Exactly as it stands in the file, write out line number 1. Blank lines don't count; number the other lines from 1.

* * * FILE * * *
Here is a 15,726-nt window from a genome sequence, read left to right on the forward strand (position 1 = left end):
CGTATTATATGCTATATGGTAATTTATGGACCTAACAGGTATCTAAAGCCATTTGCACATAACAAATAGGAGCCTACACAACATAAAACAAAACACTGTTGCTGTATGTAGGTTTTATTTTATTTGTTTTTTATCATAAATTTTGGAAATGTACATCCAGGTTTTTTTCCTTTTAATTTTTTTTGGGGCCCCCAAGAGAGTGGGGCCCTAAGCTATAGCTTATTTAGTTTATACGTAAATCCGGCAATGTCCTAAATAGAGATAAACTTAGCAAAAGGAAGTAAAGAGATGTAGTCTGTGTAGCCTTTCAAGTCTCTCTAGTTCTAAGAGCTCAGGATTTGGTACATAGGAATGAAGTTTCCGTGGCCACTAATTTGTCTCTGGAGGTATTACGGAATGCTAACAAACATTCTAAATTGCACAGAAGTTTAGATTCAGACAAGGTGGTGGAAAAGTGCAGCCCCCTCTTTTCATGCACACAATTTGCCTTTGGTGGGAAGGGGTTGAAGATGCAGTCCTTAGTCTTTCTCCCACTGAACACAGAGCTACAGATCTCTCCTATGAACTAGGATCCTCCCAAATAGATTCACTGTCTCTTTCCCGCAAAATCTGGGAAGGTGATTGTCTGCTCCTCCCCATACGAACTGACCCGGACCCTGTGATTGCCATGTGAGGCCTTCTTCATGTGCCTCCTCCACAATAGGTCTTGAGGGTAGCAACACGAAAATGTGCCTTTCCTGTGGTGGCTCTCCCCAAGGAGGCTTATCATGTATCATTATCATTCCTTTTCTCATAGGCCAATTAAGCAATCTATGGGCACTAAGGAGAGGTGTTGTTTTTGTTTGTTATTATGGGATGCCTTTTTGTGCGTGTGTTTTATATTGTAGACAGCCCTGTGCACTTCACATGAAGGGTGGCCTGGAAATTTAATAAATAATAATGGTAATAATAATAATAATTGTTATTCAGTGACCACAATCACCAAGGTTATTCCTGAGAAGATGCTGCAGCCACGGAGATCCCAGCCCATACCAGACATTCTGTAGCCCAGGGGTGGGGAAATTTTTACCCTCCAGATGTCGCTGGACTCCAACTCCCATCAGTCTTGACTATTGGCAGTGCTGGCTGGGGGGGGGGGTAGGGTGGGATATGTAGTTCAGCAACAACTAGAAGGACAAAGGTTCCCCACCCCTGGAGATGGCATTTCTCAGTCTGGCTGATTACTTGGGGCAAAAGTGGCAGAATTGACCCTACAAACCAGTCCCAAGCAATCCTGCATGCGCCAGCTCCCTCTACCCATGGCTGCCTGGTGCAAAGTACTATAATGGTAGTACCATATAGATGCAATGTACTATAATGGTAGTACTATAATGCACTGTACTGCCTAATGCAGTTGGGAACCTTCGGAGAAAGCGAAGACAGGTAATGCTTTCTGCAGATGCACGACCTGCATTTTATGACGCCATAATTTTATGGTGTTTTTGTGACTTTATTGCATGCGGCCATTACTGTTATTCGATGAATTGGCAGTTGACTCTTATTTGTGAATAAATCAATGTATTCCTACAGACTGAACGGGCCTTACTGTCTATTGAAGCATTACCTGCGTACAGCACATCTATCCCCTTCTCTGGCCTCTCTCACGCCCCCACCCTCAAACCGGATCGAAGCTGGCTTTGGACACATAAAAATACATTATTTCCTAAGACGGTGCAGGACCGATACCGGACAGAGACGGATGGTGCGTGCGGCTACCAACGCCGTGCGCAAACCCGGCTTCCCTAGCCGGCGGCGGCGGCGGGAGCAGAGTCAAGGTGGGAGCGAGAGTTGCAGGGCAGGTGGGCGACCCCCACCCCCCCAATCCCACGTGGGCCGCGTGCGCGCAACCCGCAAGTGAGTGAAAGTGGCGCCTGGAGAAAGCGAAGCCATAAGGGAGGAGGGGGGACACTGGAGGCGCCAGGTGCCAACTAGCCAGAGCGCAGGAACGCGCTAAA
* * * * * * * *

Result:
Here is a 15,726-nt window from a genome sequence, read left to right on the forward strand (position 1 = left end):